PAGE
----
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LEXIS

LEXIS. A term in especially British LINGUISTICS for the VOCABULARY of a language or sub-language, consisting especially of its stock of LEXEMES. The term became popular because it is unambiguous, unlike LEXICON, and is GREEK in origin (fitting well with such other terms of Greek origin as phonology and syntax), in contrast with Latin-derived vocabulary (associated with Latinate pronunciation and Greco-Latin grammar).

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"LEXIS." Concise Oxford Companion to the English Language. . Encyclopedia.com. 19 Aug. 2017 <http://www.encyclopedia.com>.

"LEXIS." Concise Oxford Companion to the English Language. . Encyclopedia.com. (August 19, 2017). http://www.encyclopedia.com/humanities/encyclopedias-almanacs-transcripts-and-maps/lexis

"LEXIS." Concise Oxford Companion to the English Language. . Retrieved August 19, 2017 from Encyclopedia.com: http://www.encyclopedia.com/humanities/encyclopedias-almanacs-transcripts-and-maps/lexis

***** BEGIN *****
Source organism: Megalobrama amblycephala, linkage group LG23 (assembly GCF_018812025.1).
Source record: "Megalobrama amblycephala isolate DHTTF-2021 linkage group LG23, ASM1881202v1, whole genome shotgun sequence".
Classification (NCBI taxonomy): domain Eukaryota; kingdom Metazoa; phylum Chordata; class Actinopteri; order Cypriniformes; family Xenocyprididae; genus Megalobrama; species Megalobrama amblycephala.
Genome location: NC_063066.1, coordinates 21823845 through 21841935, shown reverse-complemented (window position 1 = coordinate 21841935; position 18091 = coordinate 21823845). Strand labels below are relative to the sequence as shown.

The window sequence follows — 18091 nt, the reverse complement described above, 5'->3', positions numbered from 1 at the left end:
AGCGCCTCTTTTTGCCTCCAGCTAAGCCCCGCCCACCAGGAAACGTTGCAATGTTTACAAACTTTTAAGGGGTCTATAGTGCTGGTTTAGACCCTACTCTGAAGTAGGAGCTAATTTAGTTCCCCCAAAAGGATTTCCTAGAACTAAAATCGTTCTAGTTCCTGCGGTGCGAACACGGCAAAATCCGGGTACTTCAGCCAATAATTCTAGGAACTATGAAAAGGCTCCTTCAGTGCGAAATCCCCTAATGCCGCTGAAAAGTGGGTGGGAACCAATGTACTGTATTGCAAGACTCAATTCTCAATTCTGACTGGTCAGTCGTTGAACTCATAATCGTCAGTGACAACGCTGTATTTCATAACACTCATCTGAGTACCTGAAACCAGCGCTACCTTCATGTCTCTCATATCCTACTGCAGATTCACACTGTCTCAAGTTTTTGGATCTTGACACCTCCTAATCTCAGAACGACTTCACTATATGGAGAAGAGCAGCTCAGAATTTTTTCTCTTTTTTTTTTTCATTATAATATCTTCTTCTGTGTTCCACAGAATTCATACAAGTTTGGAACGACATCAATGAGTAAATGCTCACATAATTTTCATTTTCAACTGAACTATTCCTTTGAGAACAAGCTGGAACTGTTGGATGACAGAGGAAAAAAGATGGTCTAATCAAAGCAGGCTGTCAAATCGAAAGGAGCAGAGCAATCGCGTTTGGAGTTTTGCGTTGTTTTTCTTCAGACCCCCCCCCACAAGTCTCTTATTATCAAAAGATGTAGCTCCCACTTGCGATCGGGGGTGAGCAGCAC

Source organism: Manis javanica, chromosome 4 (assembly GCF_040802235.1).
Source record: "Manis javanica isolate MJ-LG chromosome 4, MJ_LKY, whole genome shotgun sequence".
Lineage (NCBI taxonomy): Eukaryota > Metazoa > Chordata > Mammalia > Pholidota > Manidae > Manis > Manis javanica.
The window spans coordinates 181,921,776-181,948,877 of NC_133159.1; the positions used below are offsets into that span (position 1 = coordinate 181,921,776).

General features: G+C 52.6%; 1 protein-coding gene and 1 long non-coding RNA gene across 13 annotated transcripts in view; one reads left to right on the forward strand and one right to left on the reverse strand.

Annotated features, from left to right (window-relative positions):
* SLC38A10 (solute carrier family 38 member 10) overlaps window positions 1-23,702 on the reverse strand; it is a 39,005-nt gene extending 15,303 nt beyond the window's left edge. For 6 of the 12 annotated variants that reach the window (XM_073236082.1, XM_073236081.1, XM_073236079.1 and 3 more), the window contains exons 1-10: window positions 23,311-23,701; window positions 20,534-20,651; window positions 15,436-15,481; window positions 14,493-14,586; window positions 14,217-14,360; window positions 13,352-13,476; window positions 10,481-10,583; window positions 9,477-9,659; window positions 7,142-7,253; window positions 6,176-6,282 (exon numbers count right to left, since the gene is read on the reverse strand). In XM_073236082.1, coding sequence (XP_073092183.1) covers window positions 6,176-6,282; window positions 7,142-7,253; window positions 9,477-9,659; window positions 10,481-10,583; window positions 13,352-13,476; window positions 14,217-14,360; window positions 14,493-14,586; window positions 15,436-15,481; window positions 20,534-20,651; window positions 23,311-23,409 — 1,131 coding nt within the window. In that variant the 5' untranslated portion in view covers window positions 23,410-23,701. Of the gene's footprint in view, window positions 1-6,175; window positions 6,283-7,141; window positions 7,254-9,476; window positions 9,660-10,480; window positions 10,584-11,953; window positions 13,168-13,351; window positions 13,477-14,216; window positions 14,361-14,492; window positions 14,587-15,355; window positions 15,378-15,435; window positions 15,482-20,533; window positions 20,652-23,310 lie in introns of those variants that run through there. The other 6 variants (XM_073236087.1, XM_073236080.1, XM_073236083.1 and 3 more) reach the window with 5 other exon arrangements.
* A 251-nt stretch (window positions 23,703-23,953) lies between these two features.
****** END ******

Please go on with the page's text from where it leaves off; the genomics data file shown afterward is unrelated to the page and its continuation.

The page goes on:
lexis

lex·is / ˈleksis/ • n. the total stock of words in a language: a notable loss of English lexis. ∎  the level of language consisting of vocabulary, as opposed to grammar or syntax.

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"lexis." The Oxford Pocket Dictionary of Current English. . Encyclopedia.com. 19 Aug. 2017 <http://www.encyclopedia.com>.

"lexis." The Oxford Pocket Dictionary of Current English. . Encyclopedia.com. (August 19, 2017). http://www.encyclopedia.com/humanities/dictionaries-thesauruses-pictures-and-press-releases/lexis

"lexis." The Oxford Pocket Dictionary of Current English. . Retrieved August 19, 2017 from Encyclopedia.com: http://www.encyclopedia.com/humanities/dictionaries-thesauruses-pictures-and-press-releases/lexis